Monday, the governor says non-essential retail businesses are expected to close at 8 p.m. These businesses include clothing/shoe stores, bookstores, auto dealerships, florists.

Liquor stores can also remain open only with curbside and delivery. 

They do not include pharmacies, drug stores, grocery stores, gas stations and auto repair shops. 

"It's going to take this type of sacrifice and continuing to take more steps each day or every other day to do what we need to do," he said.

He says "shelter in place" will not be how Kentucky handles the virus, instead preferring to use the term "healthy at home."

In another new update, Gov. Beshear has now mandated starting Monday, March 23, all medical facilities must stop elective procedures. 

"The vast majority of providers have done it voluntarily and are truly making plans, are absolutely on Team Kentucky but whether it's a group of chiropractors that have been exceedingly difficult or others that think they are the exception, it's now requiring us to turn it into a mandate," Beshear said. 

The governor also said two new labs have begun testing for the virus, including one at the University of Kentucky and a private lab.

4 p.m.

Mayor Fischer says 28 of the 99 cases of COVID-19 are in Jefferson County, including the fatality.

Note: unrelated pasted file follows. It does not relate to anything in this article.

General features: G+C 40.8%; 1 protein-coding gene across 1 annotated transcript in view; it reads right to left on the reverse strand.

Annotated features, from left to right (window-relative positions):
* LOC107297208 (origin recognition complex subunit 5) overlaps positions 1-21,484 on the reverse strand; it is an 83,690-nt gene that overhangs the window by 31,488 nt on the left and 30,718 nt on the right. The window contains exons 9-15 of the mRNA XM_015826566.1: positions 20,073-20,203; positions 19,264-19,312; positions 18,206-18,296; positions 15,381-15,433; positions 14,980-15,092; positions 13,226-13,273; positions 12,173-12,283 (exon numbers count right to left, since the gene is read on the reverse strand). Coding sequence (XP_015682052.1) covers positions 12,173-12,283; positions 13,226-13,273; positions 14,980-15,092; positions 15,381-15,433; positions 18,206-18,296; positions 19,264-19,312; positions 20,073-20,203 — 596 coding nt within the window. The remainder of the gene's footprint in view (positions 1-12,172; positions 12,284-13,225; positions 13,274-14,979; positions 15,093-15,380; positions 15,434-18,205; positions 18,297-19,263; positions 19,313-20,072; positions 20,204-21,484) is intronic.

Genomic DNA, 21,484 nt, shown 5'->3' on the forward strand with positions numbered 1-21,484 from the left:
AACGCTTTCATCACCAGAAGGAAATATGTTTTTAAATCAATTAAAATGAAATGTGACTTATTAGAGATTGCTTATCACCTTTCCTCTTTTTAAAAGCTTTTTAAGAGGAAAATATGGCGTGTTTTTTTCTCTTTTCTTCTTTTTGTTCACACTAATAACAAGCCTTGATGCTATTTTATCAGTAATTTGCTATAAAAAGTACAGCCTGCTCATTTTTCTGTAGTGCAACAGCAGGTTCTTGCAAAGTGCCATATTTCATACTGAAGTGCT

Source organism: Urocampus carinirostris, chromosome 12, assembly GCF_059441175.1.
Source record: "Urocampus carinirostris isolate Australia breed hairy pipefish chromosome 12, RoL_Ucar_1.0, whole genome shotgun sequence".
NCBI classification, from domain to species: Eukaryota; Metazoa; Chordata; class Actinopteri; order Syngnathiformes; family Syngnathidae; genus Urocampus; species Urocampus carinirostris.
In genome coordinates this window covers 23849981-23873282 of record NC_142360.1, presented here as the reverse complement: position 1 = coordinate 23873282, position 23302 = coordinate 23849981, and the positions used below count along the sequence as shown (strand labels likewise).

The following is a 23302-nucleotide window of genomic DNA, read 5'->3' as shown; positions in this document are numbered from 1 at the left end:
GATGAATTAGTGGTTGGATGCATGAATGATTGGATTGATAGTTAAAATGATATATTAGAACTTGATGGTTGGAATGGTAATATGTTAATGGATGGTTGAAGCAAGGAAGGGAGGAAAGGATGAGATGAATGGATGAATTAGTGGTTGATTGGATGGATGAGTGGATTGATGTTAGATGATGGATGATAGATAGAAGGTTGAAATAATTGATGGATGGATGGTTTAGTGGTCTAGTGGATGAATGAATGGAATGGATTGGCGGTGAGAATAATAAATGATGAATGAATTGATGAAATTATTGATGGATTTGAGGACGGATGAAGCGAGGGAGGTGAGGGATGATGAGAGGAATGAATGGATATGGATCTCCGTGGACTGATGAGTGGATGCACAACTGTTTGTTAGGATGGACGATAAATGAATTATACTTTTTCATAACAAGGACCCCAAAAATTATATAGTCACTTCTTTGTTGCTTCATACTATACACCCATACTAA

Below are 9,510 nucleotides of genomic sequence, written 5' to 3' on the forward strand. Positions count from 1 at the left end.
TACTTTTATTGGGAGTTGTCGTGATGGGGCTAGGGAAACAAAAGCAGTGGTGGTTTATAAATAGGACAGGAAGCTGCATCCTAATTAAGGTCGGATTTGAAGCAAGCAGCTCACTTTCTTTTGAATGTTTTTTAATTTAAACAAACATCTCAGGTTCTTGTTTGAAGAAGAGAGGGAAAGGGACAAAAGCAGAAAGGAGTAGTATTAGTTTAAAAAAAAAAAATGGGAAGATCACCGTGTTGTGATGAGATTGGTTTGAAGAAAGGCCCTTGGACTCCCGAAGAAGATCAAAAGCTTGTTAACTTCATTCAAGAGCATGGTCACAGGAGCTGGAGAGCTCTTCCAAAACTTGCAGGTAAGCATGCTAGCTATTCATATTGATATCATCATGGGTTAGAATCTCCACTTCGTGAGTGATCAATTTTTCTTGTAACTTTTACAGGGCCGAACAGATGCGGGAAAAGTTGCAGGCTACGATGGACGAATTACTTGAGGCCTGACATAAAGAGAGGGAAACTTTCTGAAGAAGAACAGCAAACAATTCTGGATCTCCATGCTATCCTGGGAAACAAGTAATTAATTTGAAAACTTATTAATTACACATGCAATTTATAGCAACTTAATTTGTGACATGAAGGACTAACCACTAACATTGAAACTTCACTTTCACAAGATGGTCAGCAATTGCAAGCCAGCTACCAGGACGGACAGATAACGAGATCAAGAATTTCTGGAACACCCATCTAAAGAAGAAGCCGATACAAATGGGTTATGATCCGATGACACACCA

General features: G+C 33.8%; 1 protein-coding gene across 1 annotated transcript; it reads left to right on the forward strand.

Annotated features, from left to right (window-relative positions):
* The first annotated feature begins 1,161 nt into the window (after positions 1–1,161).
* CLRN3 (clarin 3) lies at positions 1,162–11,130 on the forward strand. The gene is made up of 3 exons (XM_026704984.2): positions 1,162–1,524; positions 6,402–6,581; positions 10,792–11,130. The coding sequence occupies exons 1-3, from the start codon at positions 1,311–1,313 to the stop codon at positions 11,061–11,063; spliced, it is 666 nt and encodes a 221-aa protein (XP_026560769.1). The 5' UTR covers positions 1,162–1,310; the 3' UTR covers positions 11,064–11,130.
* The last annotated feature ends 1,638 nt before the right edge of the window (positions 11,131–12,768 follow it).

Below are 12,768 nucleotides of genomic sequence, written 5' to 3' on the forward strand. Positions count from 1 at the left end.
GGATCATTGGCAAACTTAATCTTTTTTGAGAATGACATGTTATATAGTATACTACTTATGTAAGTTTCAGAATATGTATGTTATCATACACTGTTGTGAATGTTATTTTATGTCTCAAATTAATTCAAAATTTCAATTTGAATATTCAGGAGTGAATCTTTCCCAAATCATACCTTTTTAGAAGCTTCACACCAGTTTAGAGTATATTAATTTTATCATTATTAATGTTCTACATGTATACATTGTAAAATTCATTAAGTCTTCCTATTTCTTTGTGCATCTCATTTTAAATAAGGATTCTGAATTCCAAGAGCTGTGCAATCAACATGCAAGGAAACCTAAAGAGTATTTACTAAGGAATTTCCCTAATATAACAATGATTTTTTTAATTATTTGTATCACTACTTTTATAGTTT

The mayor says the Louisville Metro Revenue Commission will extend its annual occupational license tax filing.

The April 15 deadline has now been moved to July 15.

Metro 3-1-1 will take calls beginning Monday about businesses not complying with the governor's orders to close to flatten the curve. Mayor Fischer says if you see large gatherings, they will send proper enforcement and take more restrictive measures to stop the disease.

"Our number one job is to protect life and citizens in this city," Fischer said. "And if necessary we will shut the businesses down. So please do the right thing today so you're not going to have a bigger problem tomorrow when you don't have to get the government involved with enforcing this."

The Big Four Bridge will be lit up Sunday as a sign of compassion. 

Fischer is urging Louisvillians to fly the American flag as a way to show this country will get through this. 

2 p.m. 

Kentucky Senator Rand Paul has tested positive for COVID-19. The Senator made the announcement via Twitter. 

In the tweet, it says Paul is feeling fine and is in quarantine. He is asymptomatic and was tested out of an abundance of caution due to his extensive travel and events. 

10 a.m. 

Masonic Home Louisville has confirmed that a former patient at the daily living campus has tested positive for coronavirus. 

The patient was living at the Sam Swope Care Center in the Crescent Hill neighborhood.

According to Masonic Home Louisville, the patient was in continuous isolation while receiving care and all isolation protocols were applied. They say they were notified by a local hospital about the former patient's diagnosis.

9 a.m. 

The Kentucky government website for COVID-19 reported 12 new cases bringing the total to 99.